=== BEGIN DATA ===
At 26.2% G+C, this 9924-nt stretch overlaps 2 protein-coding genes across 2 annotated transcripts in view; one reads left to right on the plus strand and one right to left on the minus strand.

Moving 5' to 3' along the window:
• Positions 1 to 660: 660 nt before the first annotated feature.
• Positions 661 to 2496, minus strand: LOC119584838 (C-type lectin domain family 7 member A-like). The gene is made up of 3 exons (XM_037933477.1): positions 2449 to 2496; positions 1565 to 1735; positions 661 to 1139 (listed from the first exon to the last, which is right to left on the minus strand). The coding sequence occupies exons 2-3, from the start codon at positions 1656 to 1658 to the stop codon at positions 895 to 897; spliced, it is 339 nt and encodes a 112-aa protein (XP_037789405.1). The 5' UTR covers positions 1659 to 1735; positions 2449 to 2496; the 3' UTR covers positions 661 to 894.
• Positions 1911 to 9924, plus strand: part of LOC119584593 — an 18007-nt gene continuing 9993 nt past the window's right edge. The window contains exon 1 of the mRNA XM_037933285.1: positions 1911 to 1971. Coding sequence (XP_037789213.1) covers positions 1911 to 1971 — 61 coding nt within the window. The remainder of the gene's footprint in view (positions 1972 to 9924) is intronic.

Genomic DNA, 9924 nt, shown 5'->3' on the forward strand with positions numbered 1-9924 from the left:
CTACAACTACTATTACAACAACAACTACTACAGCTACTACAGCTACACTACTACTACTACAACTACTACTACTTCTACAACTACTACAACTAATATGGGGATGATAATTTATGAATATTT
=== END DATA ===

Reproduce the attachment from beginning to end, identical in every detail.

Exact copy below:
At 26.2% G+C, this 9924-nt stretch overlaps 2 protein-coding genes across 2 annotated transcripts in view; one reads left to right on the plus strand and one right to left on the minus strand.

Moving 5' to 3' along the window:
• Positions 1 to 660: 660 nt before the first annotated feature.
• Positions 661 to 2496, minus strand: LOC119584838 (C-type lectin domain family 7 member A-like). The gene is made up of 3 exons (XM_037933477.1): positions 2449 to 2496; positions 1565 to 1735; positions 661 to 1139 (listed from the first exon to the last, which is right to left on the minus strand). The coding sequence occupies exons 2-3, from the start codon at positions 1656 to 1658 to the stop codon at positions 895 to 897; spliced, it is 339 nt and encodes a 112-aa protein (XP_037789405.1). The 5' UTR covers positions 1659 to 1735; positions 2449 to 2496; the 3' UTR covers positions 661 to 894.
• Positions 1911 to 9924, plus strand: part of LOC119584593 — an 18007-nt gene continuing 9993 nt past the window's right edge. The window contains exon 1 of the mRNA XM_037933285.1: positions 1911 to 1971. Coding sequence (XP_037789213.1) covers positions 1911 to 1971 — 61 coding nt within the window. The remainder of the gene's footprint in view (positions 1972 to 9924) is intronic.

Genomic DNA, 9924 nt, shown 5'->3' on the forward strand with positions numbered 1-9924 from the left:
CTACAACTACTATTACAACAACAACTACTACAGCTACTACAGCTACACTACTACTACTACAACTACTACTACTTCTACAACTACTACAACTAATATGGGGATGATAATTTATGAATATTT